How to interface fabric

I have used all kinds of interfacing, branded ones, generic ones. You might be surprised to hear this. Generic ones are just as good!

What I have learnt over the years:
  • every batch of interfacing is different
  • interfacing gets old and lose the adhesive (throw away please!)
  • testing is necessary
People often ask me what to do when their interfacing doesn't seem to fuse well to the fabric despite their doing everything right. My answer: throw the interfacing away and get a new batch/brand. Why ruin more fabric?

Here is how I fuse interfacing to my fabric. It works for me.
1. Iron your fabric until there are no wrinkles. Remove any dirt or lint or worse, thread(!) from fabric and interfacing. Place interfacing grainy side down on wrong side of fabric.

2. I use a dry iron and create my own "steam" by placing a wet press cloth over the interfacing+fabric. The wet press cloth shouldn't be dripping wet!

3. I press the hot iron over the press cloth where the interfacing is. I do it systematically one area at a time, overlapping the areas to ensure every spot is covered. The idea is to press and lift the iron and not glide the iron around. I find it useful to press my body weight on the iron. (I have weak arms) I cover the whole area twice.

4. Lastly I flip over to the right side and iron very quickly to get rid of any wrinkles. (make sure your iron is clean) Don't hover your iron over the fabric or you may get some bubbles. Put your interfaced fabric away on a flat surface and don't handle it until it cools down.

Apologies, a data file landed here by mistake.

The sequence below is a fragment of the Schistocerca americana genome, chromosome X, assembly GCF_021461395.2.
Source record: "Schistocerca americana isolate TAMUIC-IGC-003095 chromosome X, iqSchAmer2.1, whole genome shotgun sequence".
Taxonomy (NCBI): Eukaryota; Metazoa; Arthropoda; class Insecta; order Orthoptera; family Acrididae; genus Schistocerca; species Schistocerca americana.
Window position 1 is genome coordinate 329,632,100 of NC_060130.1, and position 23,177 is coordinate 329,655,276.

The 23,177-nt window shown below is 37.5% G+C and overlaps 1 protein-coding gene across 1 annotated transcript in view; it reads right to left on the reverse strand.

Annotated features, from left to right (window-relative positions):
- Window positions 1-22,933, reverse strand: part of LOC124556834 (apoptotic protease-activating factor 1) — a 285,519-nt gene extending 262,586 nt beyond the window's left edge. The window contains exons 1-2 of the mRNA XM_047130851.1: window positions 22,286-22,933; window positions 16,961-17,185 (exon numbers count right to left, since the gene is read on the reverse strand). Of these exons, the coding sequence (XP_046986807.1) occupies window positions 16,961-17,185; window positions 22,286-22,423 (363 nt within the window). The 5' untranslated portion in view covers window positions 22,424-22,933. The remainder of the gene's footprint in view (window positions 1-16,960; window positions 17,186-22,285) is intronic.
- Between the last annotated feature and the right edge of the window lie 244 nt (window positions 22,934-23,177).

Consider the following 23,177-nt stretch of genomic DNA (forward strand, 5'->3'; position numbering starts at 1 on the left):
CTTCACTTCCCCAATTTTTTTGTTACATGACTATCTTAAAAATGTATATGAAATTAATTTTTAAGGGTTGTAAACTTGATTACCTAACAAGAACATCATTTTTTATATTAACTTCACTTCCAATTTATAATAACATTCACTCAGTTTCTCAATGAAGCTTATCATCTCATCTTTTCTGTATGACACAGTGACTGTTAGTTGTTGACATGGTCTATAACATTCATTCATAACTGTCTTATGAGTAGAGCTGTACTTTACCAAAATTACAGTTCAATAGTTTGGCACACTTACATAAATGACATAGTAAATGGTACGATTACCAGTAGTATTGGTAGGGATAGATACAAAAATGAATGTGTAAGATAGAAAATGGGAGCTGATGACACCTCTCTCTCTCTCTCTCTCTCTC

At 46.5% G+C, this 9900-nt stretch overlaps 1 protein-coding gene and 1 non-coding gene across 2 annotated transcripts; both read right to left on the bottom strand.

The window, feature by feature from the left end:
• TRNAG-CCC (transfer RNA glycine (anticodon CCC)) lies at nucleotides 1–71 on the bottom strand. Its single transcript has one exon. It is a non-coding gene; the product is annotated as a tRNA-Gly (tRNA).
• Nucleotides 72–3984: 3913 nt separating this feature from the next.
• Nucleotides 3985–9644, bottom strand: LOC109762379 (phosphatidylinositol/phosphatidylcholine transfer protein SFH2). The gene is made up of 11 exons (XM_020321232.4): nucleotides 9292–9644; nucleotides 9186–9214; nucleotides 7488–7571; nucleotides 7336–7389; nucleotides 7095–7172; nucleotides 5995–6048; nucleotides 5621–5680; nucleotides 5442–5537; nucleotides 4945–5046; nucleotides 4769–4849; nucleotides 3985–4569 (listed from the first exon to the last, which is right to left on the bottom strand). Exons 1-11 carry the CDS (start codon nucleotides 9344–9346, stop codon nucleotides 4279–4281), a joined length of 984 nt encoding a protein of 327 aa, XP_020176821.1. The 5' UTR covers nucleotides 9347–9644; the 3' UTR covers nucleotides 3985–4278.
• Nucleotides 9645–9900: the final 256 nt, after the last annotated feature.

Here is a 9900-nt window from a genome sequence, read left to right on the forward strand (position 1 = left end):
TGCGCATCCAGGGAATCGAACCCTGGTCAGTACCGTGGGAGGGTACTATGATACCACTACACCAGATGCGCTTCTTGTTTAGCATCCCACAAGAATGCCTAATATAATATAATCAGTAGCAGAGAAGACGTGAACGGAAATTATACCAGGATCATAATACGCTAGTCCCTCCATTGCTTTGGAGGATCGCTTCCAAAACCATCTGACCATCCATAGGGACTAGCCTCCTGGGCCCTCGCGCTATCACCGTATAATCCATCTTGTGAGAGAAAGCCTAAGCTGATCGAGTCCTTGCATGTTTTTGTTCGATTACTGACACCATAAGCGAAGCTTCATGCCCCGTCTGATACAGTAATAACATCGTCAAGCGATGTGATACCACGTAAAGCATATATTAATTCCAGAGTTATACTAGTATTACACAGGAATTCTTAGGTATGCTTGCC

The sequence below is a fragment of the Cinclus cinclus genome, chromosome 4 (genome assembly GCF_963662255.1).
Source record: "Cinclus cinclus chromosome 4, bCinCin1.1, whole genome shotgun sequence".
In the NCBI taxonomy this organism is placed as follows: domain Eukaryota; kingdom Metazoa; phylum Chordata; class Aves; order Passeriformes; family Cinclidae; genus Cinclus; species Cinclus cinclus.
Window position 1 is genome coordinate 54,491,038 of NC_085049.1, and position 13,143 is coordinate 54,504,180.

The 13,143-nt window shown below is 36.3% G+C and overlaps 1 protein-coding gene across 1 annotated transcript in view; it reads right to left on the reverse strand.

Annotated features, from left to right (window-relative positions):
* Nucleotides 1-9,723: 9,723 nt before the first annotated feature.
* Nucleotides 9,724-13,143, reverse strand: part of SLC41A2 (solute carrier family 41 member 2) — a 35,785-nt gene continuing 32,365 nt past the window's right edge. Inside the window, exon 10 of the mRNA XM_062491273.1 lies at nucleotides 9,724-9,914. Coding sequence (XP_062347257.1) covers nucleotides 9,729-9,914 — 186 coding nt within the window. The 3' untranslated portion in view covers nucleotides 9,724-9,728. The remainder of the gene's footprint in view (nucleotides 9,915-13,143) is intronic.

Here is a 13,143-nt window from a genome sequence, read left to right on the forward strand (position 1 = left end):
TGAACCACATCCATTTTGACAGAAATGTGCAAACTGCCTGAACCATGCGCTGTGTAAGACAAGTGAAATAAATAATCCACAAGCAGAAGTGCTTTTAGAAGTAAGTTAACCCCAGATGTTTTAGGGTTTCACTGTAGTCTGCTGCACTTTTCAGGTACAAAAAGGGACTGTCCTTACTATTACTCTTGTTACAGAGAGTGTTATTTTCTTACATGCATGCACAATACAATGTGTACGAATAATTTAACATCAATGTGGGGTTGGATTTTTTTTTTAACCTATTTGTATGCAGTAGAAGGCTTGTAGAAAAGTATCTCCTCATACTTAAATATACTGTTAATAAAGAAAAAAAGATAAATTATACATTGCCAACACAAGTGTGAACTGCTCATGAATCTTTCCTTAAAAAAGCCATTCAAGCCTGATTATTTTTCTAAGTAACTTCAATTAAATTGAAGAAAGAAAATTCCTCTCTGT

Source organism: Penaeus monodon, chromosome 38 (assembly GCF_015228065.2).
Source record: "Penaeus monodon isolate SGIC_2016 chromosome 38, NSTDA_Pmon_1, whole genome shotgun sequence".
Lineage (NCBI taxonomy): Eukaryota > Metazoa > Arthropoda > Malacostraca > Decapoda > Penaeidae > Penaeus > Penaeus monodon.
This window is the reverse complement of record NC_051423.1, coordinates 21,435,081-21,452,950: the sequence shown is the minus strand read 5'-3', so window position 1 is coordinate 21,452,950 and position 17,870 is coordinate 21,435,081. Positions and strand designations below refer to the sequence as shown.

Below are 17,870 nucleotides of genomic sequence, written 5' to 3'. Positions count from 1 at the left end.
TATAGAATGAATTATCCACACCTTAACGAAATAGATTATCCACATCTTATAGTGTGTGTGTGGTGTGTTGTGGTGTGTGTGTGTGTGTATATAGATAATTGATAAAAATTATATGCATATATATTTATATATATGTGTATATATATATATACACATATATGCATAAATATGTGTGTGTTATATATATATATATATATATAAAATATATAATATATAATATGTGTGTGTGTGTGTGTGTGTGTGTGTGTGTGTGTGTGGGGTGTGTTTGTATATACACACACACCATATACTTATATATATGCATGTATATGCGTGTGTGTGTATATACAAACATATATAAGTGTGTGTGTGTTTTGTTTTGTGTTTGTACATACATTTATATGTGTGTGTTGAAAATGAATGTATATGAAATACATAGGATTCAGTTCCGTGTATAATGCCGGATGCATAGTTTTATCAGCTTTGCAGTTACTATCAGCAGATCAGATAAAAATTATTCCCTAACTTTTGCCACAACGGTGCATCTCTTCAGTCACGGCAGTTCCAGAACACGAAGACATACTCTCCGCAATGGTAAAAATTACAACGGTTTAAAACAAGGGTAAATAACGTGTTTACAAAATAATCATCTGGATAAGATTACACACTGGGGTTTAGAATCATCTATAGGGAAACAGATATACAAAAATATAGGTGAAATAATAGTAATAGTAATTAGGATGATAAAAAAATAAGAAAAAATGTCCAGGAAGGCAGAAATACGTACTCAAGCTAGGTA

Note: Most of the fusible interfacing I use has grainy texture on the glue side. When I explored using the fusible interfacing which has shiny sleek surface on the glue side, I noticed that using a pressing cloth doesn't work well. This kind of interfacing requires direct contact with the hot iron and I even use a steam iron to make it stick.

What about fleece? Some fleece, you can interface the same way as above. But there's also some fleece which after interfacing makes the fabric look horribly wrinkled. For such fleece, I find it necessary to first interface the fabric with perhaps a light weight interfacing. I have also come across some fleece which would not adhere well with a press cloth.

There's one thing I've done which I find really useful for large pieces of fabric. As you know, the width of your ironing board isn't that wide. I don't really like to move my fabric+interfacing in the middle of fusing. So what I did was to make my own ironing "board". I take a fairly large piece of batting big enough for the largest bag I'll ever make, cover with fabric and place it over a small cheap table. And that's my ironing board. Chances are you may ruin that table so don't use an antique table please!

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